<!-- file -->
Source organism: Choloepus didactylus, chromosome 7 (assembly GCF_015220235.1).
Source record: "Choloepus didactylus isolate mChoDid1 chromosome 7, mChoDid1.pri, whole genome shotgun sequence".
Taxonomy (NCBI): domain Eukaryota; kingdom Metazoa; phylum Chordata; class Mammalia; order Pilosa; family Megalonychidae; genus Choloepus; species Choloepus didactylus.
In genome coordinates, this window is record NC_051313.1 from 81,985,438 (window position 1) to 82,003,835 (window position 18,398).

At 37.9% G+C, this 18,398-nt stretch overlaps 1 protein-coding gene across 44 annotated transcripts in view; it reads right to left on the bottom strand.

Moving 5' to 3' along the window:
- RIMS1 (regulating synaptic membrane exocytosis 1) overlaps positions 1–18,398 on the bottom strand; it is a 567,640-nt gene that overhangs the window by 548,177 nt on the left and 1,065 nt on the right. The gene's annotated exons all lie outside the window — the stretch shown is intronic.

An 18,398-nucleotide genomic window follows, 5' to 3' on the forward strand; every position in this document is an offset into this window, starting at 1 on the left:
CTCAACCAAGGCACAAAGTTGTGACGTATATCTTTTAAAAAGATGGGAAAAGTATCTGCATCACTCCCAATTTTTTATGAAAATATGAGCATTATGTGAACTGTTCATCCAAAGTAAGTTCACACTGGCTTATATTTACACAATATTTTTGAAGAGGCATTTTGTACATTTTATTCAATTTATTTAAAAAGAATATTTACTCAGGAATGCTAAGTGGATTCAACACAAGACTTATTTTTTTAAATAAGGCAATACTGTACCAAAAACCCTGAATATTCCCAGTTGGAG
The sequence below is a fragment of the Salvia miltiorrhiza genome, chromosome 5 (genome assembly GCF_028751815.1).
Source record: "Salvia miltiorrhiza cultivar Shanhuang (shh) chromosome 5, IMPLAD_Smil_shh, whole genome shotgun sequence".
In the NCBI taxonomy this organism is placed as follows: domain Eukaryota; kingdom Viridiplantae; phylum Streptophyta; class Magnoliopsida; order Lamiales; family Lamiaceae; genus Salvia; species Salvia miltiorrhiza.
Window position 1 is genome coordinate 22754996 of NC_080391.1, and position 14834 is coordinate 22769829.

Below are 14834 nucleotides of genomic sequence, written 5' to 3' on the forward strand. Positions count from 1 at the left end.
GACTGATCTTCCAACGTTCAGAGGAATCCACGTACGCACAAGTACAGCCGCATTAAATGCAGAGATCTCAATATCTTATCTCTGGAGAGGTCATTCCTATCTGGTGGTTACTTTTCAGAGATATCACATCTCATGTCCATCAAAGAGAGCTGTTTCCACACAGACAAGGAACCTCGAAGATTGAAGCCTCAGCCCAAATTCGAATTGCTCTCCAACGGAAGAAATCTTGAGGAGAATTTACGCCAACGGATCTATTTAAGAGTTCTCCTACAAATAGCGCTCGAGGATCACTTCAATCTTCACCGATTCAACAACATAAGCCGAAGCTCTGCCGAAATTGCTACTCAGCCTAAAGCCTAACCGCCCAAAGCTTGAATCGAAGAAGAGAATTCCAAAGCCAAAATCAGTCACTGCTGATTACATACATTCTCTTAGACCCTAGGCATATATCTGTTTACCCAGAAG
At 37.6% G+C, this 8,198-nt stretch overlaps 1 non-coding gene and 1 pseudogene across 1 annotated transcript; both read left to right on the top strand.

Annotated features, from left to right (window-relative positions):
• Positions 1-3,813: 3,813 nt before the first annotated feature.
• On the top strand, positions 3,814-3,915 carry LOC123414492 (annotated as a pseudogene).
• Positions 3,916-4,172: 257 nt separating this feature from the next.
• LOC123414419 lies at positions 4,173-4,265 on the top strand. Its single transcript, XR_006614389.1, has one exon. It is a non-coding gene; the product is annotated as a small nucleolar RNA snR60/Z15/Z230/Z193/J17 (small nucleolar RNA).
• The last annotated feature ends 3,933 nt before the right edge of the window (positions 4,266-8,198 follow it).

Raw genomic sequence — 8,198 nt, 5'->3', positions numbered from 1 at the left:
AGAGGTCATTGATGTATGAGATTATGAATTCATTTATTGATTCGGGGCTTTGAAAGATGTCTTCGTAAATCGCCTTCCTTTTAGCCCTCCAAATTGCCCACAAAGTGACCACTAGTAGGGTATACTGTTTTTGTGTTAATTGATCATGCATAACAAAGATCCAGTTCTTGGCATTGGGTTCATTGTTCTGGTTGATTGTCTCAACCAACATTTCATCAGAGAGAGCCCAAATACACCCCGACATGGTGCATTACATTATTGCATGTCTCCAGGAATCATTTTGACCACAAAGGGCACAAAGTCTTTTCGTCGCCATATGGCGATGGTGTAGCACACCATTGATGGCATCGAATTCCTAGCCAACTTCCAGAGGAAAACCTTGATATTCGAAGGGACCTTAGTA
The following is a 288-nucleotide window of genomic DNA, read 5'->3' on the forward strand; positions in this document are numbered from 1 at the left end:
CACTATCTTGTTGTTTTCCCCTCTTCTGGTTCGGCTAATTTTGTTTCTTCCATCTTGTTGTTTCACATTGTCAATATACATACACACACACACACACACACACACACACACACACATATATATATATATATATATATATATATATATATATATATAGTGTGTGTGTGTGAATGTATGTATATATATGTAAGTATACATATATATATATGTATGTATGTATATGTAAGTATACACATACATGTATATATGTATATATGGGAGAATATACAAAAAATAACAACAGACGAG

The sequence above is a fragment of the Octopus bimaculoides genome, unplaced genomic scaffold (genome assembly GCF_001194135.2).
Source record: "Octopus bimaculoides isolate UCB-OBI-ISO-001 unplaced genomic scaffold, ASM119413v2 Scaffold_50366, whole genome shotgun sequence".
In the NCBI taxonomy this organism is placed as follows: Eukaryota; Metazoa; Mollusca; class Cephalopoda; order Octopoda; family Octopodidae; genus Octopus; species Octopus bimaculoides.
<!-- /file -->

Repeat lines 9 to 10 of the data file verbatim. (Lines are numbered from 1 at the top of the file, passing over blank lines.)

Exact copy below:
CTCAACCAAGGCACAAAGTTGTGACGTATATCTTTTAAAAAGATGGGAAAAGTATCTGCATCACTCCCAATTTTTTATGAAAATATGAGCATTATGTGAACTGTTCATCCAAAGTAAGTTCACACTGGCTTATATTTACACAATATTTTTGAAGAGGCATTTTGTACATTTTATTCAATTTATTTAAAAAGAATATTTACTCAGGAATGCTAAGTGGATTCAACACAAGACTTATTTTTTTAAATAAGGCAATACTGTACCAAAAACCCTGAATATTCCCAGTTGGAG
The sequence below is a fragment of the Salvia miltiorrhiza genome, chromosome 5 (genome assembly GCF_028751815.1).